It's not just people and properties that have felt the wrath of Hurricane Dorian.
Many birds in have suffered through the strong winds and rain too. People have reported seeing swaths of swallows, apparently resting on the pavement. Sadly, not all of them made it through the storm.
Tara Imlay, a researcher who studies swallow populations in the Maritimes, said there are a few reasons swallows might be resting in groups on the ground.
"They feed on aerial insects, which are just abundant in the sky," she said.
During storms, she said the food becomes less available, and simultaneously it becomes more difficult for the birds to fly. Imlay said it's possible the birds found a concentration of food in those areas, or were resting between flights.
"It's hard to know exactly why. It could be one or the other," Imlay said.
Some swallow species have been on the decline for years. Imlay said large storms, especially during the fall when birds start migrating, have had substantial impacts on the decrease of their populations.
Caught in the eye of the storm
Lucas Berrigan works for conservation group Bird Studies Canada and said he has seen many birds rarely seen on these shores that were caught up in Dorian's winds and swept up to Nova Scotia.
He told CBC's Mainstreet there is one group of several hundred laughing gulls that were likely taken all the way up from the Carolinas or from Florida.
"Once the storm hit land, they stop wherever they can land so they can rest because they would have been flying the whole way through," Berrigan said.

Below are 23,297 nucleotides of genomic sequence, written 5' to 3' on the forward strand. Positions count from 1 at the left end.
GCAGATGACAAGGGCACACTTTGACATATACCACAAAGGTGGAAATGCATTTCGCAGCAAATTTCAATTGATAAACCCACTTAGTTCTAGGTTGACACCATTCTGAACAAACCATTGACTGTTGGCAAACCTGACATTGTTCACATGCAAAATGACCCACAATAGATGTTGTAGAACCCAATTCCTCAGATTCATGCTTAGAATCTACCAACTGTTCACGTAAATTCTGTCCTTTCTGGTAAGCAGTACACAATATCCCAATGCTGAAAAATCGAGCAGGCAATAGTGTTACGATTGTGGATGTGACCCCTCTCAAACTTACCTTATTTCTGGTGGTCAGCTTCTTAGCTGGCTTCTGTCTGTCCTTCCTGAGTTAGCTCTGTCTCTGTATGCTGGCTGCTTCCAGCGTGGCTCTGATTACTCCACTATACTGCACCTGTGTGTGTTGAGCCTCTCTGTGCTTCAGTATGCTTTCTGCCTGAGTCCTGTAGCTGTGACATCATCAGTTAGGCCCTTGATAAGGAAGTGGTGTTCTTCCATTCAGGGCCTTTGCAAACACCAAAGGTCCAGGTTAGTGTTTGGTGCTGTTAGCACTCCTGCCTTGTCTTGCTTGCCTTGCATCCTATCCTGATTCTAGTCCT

"The hurricane moves relatively slowly so they can get stuck in there for many, many days. We can't say how many birds die."
He said many of the birds, weakened from the journey, are unlikely to be able to fly home or survive the Nova Scotia winter. Berrigan is also warning drivers to be cautious on the roads of sluggish and tired birds.
It's difficult to estimate how many birds could be caught in the eye of a hurricane, but Berrigan says it could range up to hundreds of thousands. Some birdwatchers in Nova Scotia have reported seeing exotic birds that are rare in these parts, such as the sooty tern, which Berrigan said was likely blown here from the Bahamas.
Seabirds also haven't been faring so well in the wake of last weekend's storm.
Murdo Messer, who runs the Cobequid Wildlife Rehabilitation Centre, said these birds spend their lives at sea, and only come to land to nest and have their young.
"The way they evolved, their bodies simply aren't able to get enough speed to lift off from land," he said. "They're completely adapted to ocean."
Messer said these would be birds such as storm petrels and murres, and if they're found on land they often get eaten by predators like foxes or eagles.
The other issue, he said, is that these birds have natural protection in their feathers that keeps them alive and afloat on the ocean, but it can be very easily damaged.
"If they return to water they'll probably die," Messer said. "And that can come from people handling with their bare hands because their skin's oil can actually damage their thermal protection."
Messer said if you see a landed seabird, handle it with gloves or by picking it up with a towel and placing it in a box.
"Just keep an eye out for them," he said. "They will try to hide from people because they're wildlife and they're afraid. So odds are you may come across it when you least expect it."
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